Up to three grants of £1,500 are offered annually for first year undergraduate geography students to participate in a fieldwork project led by one of their university lecturers.
Please note: Fieldwork Apprenticeships will not be offered in 2020. Applications will reopen in 2021. Deadline 1 April.
The Fieldwork Apprenticeships aim to give students the opportunity to go overseas for a number of weeks during the summer to work as a Fieldwork Apprentice on a research project led by an academic member of staff at their university.
Applicants must be UK nationals, be resident and studying geography as an undergraduate in a UK HEI and be in the first year of their Bachelor’s degree. Applicants must have the support of a lecturer at their UK HEI to participate in an overseas fieldwork project that lasts for more than one month.
Applicants should demonstrate how opportunities to get involved in overseas fieldwork would not be available to them were it not for the Field Apprenticeship. Where possible they should demonstrate the challenging circumstance that prevents them from having access to such opportunities.
Recipients will be expected to share their experiences with others for example at their own institution or through the Geography Ambassadors programme.
Applications will be assessed by a panel of experts. Shortlisted applicants will be interviewed.
These awards are supported through the generous donation of John and Anne Alexander and are part of a portfolio of grants, the Alexander Awards, to support and enthuse students from less advantaged backgrounds through fieldwork. The Alexander Awards also support fieldwork through the Geographical Fieldwork Grants and A Level residential field study courses in the UK.
All prospective grant applicants should read our Advice and Resources pages, which include more information about the grants programme, its conditions and what is expected if your application is successful. Please read this information carefully and send your completed application form below, or any enquiries, by email to firstname.lastname@example.org. The lecturer with whom you will undertake the fieldwork should complete the academic mentor form and submit this by email to email@example.com.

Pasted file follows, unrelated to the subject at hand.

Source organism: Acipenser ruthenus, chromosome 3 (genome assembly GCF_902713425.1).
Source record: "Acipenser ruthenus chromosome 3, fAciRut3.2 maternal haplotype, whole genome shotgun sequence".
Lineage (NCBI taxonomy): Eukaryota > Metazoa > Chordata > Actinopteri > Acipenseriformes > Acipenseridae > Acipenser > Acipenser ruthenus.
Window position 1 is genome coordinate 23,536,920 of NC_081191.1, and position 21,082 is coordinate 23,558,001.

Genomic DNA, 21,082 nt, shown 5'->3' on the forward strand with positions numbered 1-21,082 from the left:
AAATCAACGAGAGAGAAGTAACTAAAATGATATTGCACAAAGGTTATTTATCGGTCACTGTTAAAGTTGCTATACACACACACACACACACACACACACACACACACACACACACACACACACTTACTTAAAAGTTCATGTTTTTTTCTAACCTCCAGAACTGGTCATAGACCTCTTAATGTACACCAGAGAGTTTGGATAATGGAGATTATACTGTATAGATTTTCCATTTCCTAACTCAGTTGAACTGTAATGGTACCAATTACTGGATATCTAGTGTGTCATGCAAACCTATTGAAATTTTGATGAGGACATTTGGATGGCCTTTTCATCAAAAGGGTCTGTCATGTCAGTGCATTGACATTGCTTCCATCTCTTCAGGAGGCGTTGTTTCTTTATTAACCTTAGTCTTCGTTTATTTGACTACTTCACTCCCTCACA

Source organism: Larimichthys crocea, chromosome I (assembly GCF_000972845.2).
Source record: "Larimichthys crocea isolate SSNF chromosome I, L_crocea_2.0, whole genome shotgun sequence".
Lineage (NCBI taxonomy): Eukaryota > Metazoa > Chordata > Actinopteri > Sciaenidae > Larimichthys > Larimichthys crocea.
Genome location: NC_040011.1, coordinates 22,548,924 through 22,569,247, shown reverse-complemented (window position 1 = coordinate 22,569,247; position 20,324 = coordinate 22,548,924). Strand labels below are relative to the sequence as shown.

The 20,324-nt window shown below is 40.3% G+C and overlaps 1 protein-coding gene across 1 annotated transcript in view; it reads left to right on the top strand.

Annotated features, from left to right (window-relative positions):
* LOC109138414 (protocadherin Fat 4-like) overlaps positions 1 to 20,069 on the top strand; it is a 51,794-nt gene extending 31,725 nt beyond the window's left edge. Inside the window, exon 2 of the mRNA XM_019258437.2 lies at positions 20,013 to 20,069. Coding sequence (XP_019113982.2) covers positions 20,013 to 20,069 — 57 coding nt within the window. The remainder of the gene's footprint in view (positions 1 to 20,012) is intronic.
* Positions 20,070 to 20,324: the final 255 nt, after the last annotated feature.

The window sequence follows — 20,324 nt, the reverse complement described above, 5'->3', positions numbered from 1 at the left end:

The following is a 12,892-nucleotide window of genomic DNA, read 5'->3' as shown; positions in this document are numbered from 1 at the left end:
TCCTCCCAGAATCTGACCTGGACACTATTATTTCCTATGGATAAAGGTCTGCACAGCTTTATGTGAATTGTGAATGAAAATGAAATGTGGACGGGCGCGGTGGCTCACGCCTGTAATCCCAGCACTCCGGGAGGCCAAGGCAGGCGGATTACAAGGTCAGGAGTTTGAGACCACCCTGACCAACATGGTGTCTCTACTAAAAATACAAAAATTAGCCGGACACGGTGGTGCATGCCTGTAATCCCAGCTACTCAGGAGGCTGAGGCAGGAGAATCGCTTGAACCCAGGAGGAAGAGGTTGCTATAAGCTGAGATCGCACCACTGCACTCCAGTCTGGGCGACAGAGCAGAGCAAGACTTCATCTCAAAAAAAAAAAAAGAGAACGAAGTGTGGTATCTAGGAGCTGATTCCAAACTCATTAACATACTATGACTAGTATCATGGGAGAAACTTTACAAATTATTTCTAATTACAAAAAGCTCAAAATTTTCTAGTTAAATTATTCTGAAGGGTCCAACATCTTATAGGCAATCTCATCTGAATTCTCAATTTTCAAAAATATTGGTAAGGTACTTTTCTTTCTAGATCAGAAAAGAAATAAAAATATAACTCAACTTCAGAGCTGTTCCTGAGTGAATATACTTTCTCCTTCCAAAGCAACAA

Academic Mentor form
Kate Nicholls (Nottingham Trent University): 'Ultra-rapid glacier change in SE Iceland: new lakes, new glacier dynamics and new ecological opportunities'
Noah Bouchier (University of Bristol): 'African centre for cities (human settlements citylab – upgrading informal settlements)'
Heather Needham (King’s College London): 'Cloud forest reduction in Peruvian Andes'
Isobel Bond (University of Sheffield): 'Resilience to hazards around Yasur volcano, Vanuatu'
Callum Clark (University of Sheffield): 'Environmental and human impacts of Mt Yasur due to gas emissions affecting local water quality'
Joshua Oldfield (University of the West of England, Bristol): 'Global Water Security Programme, Kisoro, Uganda'
Hannah Roe (Keele University): 'What can contemporary proglacial lakes tell us about the early stages of Holocene lake ontogeny?'
Charlotte Day (University of Hertfordshire): 'Ecological Consequences of Glacio-Fluvial Sediment Transfer'
Jessica Bracken (Queen Mary University of London): 'Small-scale glacial erosional landforms in present and past glacial environments'
Eleisha Lord, Zayd Abid-Waheed, Giorgia Frost, Joshua Ballard (University of Salford): 'Salford Alpine Glacier Project'
Fieldwork Apprenticeships were also awarded from 2008 to 2016 through the Learning and Leading programme (now Alexander Awards Summer School).
An award run on behalf of Jaguar Land Rover, offering £30,000 and the use of a vehicle to make a challenging journey that promotes a wider understanding or enjoyment of geography.
Grants for fieldwork, expeditions and research with a regional focus.
An annual award of £5,000 for a challenging expedition or research project which furthers our knowledge of the planet, its cultures, peoples and environments.
Run in partnership with BBC Radio 4, this award offers £5,000 to make a 'journey of a lifetime' and the chance to tell the world about it in a radio documentary.
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